In July 2022, Henrietta Hughes was appointed the first ever patient safety commissioner for England.
The role was recommended in the Independent Medicines and Medical Devices Safety (IMMDS) review’s ‘First do no harm’ report, published in 2020, which explored issues relating to the use of Primodos, sodium valproate and pelvic mesh.
The report was commissioned primarily because patients — specifically women — did not feel that they were being listened to or that their concerns around medicines and medical devices were being acknowledged.
Hughes is no stranger to standing up for patients. A practising GP, she was previously national guardian for the NHS, a role created to support whistleblowers and improve reporting culture across the NHS. In this role, she worked collaboratively with the Royal Pharmaceutical Society to pioneer ‘Freedom to speak up’ guidance for community pharmacy.
Just four weeks into the role, after starting in September 2022 — and without a fully formed team or even an office yet — The Pharmaceutical Journal spoke with Hughes to find out more about her vision for patient safety in the NHS and where pharmacists fit into that.
What is the role of the patient safety commissioner?
The role is to promote the safety of patients and the importance of promoting the views of patients and the public in relation to medicines and medical devices.
You’ve said that recent reviews on avoidable harms within the health service could be ‘merely the tip of the iceberg’. How will you gauge the true scale of the problem?
Research shows that there are hundreds of millions of prescription errors. I really welcome the Patient Safety Strategy at NHS England, published in July 2019, and how Yellow Card reporting is integral to the way that reports are made. But I still think that there is underreporting.
Some research done back in 2018 showed that not all community pharmacists routinely did Yellow Card reporting. I understand that people don’t have the time but I would really like to see this as an everyday activity, so that the right information goes back to the regulators, and then that can be shared with the public.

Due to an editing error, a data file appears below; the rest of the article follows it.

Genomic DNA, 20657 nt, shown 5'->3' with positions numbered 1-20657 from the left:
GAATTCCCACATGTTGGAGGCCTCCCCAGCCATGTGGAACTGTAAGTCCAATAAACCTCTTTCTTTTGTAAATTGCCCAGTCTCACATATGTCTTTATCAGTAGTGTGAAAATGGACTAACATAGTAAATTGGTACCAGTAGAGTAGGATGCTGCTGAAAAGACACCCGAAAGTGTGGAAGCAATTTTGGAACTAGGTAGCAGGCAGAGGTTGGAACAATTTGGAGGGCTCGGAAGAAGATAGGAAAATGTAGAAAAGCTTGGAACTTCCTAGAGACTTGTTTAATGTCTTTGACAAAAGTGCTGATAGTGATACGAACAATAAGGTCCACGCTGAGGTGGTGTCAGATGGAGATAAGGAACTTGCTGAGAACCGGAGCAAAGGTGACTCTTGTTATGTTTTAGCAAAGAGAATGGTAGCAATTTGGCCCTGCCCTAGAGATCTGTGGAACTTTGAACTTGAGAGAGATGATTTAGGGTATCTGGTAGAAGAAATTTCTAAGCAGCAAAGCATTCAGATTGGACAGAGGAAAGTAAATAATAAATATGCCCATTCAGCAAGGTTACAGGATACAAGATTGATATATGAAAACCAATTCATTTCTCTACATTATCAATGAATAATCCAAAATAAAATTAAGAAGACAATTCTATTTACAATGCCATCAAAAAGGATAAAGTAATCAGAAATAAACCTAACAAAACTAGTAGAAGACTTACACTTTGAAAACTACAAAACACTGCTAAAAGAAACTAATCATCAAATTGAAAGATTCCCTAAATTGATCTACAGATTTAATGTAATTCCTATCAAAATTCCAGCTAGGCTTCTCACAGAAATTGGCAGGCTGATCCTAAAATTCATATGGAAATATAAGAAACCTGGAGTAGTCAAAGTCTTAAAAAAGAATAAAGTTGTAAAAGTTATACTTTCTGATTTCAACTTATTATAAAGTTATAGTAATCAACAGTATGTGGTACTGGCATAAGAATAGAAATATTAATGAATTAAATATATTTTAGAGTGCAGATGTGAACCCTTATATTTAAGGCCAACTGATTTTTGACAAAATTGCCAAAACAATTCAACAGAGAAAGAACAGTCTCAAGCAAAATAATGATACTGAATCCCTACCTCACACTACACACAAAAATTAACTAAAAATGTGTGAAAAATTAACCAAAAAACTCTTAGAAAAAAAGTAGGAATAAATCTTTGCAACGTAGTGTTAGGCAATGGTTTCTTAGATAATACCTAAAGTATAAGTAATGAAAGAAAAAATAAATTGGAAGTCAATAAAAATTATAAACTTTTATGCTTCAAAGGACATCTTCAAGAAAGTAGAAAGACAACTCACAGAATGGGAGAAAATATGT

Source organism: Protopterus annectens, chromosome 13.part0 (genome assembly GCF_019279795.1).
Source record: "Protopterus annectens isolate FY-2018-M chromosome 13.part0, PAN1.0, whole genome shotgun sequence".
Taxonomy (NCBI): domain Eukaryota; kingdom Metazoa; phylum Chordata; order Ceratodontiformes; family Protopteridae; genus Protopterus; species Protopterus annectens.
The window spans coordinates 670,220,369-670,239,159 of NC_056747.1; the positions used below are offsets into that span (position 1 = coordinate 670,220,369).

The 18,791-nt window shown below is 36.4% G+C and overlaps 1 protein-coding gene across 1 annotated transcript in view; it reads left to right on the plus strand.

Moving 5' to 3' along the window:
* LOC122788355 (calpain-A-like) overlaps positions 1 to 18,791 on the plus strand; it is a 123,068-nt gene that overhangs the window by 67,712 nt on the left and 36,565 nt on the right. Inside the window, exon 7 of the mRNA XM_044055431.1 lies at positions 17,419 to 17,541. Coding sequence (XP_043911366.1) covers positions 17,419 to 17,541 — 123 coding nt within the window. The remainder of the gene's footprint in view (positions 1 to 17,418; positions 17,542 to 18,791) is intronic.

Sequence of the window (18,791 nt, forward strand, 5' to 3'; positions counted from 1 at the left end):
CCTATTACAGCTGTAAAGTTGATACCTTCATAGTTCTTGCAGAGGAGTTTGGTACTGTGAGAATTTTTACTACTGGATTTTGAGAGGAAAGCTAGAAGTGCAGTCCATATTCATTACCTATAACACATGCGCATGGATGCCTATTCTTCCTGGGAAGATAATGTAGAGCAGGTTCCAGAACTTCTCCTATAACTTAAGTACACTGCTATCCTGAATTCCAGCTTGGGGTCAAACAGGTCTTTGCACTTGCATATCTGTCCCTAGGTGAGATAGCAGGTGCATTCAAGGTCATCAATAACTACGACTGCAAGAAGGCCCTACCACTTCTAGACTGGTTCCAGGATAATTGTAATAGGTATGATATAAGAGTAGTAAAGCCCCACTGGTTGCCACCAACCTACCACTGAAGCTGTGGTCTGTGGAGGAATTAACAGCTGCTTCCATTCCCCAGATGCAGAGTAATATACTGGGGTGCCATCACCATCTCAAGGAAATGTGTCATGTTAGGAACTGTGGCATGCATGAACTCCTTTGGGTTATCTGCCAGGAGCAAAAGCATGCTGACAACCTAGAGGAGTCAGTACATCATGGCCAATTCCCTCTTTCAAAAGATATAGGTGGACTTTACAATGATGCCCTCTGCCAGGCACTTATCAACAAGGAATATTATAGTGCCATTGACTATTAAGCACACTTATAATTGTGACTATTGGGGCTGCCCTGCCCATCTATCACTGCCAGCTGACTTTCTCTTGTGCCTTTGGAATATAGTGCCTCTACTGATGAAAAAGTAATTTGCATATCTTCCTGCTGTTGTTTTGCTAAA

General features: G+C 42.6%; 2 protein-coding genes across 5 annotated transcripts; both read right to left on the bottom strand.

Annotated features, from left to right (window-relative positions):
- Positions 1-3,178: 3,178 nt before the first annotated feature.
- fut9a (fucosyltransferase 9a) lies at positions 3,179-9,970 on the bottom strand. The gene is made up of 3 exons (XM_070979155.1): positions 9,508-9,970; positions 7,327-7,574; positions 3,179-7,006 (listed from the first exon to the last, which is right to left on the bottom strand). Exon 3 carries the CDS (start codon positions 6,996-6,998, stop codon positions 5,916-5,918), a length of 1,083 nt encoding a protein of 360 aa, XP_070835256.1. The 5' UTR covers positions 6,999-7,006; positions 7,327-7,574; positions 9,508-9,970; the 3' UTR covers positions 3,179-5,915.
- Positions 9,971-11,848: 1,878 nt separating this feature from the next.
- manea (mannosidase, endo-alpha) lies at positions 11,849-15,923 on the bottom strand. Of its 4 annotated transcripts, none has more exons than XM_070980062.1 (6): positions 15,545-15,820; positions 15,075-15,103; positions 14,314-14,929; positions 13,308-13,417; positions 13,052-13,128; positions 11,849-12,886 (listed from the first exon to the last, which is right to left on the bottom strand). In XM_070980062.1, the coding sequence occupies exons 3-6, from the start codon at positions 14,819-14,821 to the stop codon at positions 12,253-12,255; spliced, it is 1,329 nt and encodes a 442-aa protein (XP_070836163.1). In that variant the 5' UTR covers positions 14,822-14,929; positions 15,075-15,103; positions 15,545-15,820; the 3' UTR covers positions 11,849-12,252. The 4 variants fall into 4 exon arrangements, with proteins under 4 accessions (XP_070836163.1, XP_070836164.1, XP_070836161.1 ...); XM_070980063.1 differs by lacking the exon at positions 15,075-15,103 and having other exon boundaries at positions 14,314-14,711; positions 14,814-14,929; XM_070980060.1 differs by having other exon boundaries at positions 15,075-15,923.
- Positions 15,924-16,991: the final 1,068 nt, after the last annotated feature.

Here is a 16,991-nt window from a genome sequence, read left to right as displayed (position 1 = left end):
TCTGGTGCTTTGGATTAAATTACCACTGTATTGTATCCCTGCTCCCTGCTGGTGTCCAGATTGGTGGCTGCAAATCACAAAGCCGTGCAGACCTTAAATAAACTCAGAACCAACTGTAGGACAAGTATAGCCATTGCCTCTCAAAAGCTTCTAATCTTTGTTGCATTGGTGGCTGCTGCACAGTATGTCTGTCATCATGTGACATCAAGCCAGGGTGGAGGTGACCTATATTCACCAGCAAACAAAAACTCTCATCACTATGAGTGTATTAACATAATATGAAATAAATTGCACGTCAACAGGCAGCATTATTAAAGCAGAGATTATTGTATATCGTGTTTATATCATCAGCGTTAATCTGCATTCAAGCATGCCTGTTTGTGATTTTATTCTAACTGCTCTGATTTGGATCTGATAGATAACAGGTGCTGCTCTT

My experience with ‘Freedom to speak up’ is that, when you create the channels for people to raise matters, they do. More than 50,000 cases were raised while I was in post and a further 20,000 since I’ve left. This is information that people didn’t have a route to share before and they now have a pathway.
In the few weeks that I’ve been in post, I’ve had dozens of people getting in touch with me on a wide range of topics, not just those that were included in the ‘First do no harm’ report, but other safety concerns around medicines and medical devices as well.
How will you manage concerns from patients in a sensitive and timely way?
That information is a gift to share with the people who are able to make changes. It is important that, when there’s a system problem, where people feel really stuck, we’re able to break that down into its constituent parts and see what the barriers are.
I continually advocate for the patient voice to be part of that conversation; people feel that they’re not being listened to and that it’s only when they’ve escalated the problem that people see what they’ve got to say. Then all of a sudden it turns into a huge scandal.
What I’d like to do is get to a point where people feel that, if they raise something, it will be seen as a valuable piece of information that is listened to and acted on.
Part of your remit is to develop a set of principles for better patient safety, what will these comprise?
Listening to patients, I see three themes emerging. One of those is around information and data; the information that patients receive to be able to make an informed choice about their treatment, but also the information that healthcare professionals receive to share or signpost to patients.
And then, data, in terms of outcomes and registries, so that we can make sure that when patients have side effects or an experience following treatment, that that’s captured in a way that is accessible not only to the professionals looking after them, but also to patients and the public.
The next theme is around the psychological safety for people to be able to ask questions without fear of being belittled or treated in a degrading way. That when they do raise matters, they are listened to, [the information is] acted on and [they] get feedback about the outcomes.
The third is around a swift, joined up and compassionate system response. Time and again we see that the system becomes defensive. We’ve got a big complex system problem; we’ve got regulators, we’ve got providers, we’ve got individual professionals with their professional responsibilities. And everybody says: “Oh, I can’t do that, somebody else needs to be responsible”.
It’s really about how I can support the system and be a kind of connective tissue to look at things with fresh eyes.
Safety requirements for the use of valproate in people of childbearing age are still not being fully met. Will you be pushing for these to be put into action as soon as possible?